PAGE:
The Triumphs and Tribulations of Being a Psychoanalytic Candidate

Himanshu Agrawal

“You have a deep-rooted need to feel special. I feel, that in the drive to feel special, you have been alienating many around you. I am concerned that if you continue to be this way, you may end up dying alone.”

I made this remark to one of my control cases, 26 months into treatment. Later, they called it a “transformative statement.” At the time, though, they felt like storming out of the office.

In 2014, I was introduced to Dr. Salman Akhtar.

“This is Himanshu. He is interested in pursuing analytic training.”

“Hello, Himanshu. Nice to meet you. Let me ask you a question. Can you think of a good reason not to start analytic training?” I responded by listing many: money, time, confidence, limitations related to my practice. He nodded along, then responded in his signature style.

“I see, I see. So, let me ask you a question. Do you have a good reason not to start analytic training?” I smiled sheepishly as I pondered what he was encouraging me to be curious about.

After another 18 months of my personal psychoanalysis, I felt I had worked through my resistance, and applied for training at my beloved, idealized psychoanalytic institute in Minnesota.

In my personal statement, I recalled my rendezvous with this charismatic, commanding analyst, and added, “I am applying to psychoanalytic training because, simply put, I have run out of reasons not to.”

I wrote this application seven years ago, and since then I have had some time to think about what resources were Himanshu Agrawal needed to take this step. Before enumerating these resources, I would like to start with a disclaimer that these resources and factors are likely different for every individual. However, the point I wish to make is that every potential candidate may have important reservations and many of these are arduous to overcome, and sometimes seem insurmountable.

Firstly, I had to receive my “terminal degree” which, in my case, was an M.B.B.S. (the equivalent of an M.D. degree) from my medical school in India. I had added six more years to my medical training, including four years in a psychiatry residency and two years as a fellow in child and adolescent psychiatry. We were all called fellows, irrespective of our gender. These additional years turned out to be both an impetus as well as an impedance to applying for psychoanalytic training. The same training that created a thirst to immerse myself in learning about the importance of childhood also left me drained when it came to taking any further steps. I gradually built up an intellectual reserve; however, it took me several years to do so.

The next resource I needed to conjure up was money. I was already in personal psychoanalysis, which was costing me a pretty penny, despite being told I had “the best insurance plan in the world.” (As I read somewhere, when Americans say “world,” they really mean “USA,” and when they say “USA,” they really mean Manhattan.) Starting analytic training meant coming up with additional money to pay for tuition, books, travel. However, the biggest financial commitment would be to bid adieu to 20 percent of my annual income for the next four years, as I committed an entire workday to didactics. In retrospect, the biggest challenge was to reconcile with the state of finances during my childhood. I grew up in New Delhi on the fringes of poverty, and my mother’s entire salary went to paying her sons’ private school tuitions. Little Himanshu had to work through the reality that this 20 percent he would forego each year was the equivalent of 12 years of his parents’ combined incomes!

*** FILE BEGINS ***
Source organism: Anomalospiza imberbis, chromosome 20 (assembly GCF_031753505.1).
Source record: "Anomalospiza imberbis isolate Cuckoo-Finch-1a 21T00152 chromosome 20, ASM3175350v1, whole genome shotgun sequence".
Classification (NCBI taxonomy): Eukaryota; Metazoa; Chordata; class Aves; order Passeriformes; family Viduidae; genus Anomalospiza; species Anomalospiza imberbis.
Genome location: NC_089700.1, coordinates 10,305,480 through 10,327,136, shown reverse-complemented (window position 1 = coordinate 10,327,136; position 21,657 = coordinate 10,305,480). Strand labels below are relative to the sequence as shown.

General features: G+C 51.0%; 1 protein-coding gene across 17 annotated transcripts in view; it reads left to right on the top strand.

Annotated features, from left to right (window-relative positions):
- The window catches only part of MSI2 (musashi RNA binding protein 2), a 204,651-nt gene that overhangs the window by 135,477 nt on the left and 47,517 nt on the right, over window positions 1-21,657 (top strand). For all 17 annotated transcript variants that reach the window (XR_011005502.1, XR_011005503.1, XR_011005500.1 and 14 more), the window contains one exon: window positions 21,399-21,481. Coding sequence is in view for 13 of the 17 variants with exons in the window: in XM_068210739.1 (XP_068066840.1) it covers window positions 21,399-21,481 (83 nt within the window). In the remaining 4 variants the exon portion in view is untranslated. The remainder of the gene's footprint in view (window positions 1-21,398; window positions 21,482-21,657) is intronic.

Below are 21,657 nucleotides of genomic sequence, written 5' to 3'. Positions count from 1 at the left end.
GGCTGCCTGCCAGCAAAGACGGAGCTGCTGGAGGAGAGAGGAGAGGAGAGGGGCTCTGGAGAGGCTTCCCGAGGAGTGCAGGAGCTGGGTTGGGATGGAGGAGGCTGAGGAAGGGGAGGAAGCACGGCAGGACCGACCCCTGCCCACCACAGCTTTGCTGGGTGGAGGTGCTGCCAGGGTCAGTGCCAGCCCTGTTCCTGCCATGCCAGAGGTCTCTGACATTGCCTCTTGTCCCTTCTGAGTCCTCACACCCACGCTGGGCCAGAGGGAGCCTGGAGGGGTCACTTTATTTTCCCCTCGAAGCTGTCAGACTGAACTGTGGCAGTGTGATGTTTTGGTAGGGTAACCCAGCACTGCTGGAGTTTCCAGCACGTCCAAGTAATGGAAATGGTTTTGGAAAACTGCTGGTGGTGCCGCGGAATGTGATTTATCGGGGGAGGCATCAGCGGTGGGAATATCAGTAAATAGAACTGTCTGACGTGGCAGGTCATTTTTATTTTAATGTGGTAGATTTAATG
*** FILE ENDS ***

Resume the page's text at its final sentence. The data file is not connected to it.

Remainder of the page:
The next resource I needed to recruit was the time and the ability to tolerate volumes of readings. My father, my childhood hero, openly displayed his disdain for academia and academicians. He had successfully defended against his own bibliophobia by ridiculing bibliophiles, and it took a few more years of analysis to work through my strong identification with this part of him. It took a rare scolding from my immensely patient analyst for me to see the light. “What I’m saying is do your damn readings!” One father prevailed over the other, and I realized, much to my delight, not only could I tolerate psychoanalytic literature, but I could relish it!

The final resource I needed to start psychoanalytic training, was misery. At the time I put in my application for psychoanalytic training, I was divorced and terribly lonely. In retrospect, I believe if I had been as happy in my personal life back then as I am today, I may not have put my name into the hat.